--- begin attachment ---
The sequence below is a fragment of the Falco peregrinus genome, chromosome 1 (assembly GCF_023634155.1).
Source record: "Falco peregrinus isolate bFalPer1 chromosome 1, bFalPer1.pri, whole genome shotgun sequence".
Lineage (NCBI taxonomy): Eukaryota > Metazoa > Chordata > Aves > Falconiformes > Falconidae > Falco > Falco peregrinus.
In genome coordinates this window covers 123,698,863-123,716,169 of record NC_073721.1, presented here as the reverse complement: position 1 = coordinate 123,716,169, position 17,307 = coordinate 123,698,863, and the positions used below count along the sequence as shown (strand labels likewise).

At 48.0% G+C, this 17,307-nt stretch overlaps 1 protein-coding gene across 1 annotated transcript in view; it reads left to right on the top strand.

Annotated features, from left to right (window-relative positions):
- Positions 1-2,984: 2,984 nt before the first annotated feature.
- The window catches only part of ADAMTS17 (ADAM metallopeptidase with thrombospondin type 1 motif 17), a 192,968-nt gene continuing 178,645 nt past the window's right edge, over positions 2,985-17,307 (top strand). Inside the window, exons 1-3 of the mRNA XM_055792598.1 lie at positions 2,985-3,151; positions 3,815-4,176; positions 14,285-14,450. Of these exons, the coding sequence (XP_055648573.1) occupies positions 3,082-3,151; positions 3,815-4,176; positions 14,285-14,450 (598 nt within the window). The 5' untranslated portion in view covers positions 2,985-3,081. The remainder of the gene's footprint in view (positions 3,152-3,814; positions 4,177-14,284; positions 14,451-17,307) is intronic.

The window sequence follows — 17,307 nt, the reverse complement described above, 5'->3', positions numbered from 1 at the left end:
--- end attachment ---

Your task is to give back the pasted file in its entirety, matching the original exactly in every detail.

The sequence below is a fragment of the Falco peregrinus genome, chromosome 1 (assembly GCF_023634155.1).
Source record: "Falco peregrinus isolate bFalPer1 chromosome 1, bFalPer1.pri, whole genome shotgun sequence".
Lineage (NCBI taxonomy): Eukaryota > Metazoa > Chordata > Aves > Falconiformes > Falconidae > Falco > Falco peregrinus.
In genome coordinates this window covers 123,698,863-123,716,169 of record NC_073721.1, presented here as the reverse complement: position 1 = coordinate 123,716,169, position 17,307 = coordinate 123,698,863, and the positions used below count along the sequence as shown (strand labels likewise).

At 48.0% G+C, this 17,307-nt stretch overlaps 1 protein-coding gene across 1 annotated transcript in view; it reads left to right on the top strand.

Annotated features, from left to right (window-relative positions):
- Positions 1-2,984: 2,984 nt before the first annotated feature.
- The window catches only part of ADAMTS17 (ADAM metallopeptidase with thrombospondin type 1 motif 17), a 192,968-nt gene continuing 178,645 nt past the window's right edge, over positions 2,985-17,307 (top strand). Inside the window, exons 1-3 of the mRNA XM_055792598.1 lie at positions 2,985-3,151; positions 3,815-4,176; positions 14,285-14,450. Of these exons, the coding sequence (XP_055648573.1) occupies positions 3,082-3,151; positions 3,815-4,176; positions 14,285-14,450 (598 nt within the window). The 5' untranslated portion in view covers positions 2,985-3,081. The remainder of the gene's footprint in view (positions 3,152-3,814; positions 4,177-14,284; positions 14,451-17,307) is intronic.

The window sequence follows — 17,307 nt, the reverse complement described above, 5'->3', positions numbered from 1 at the left end: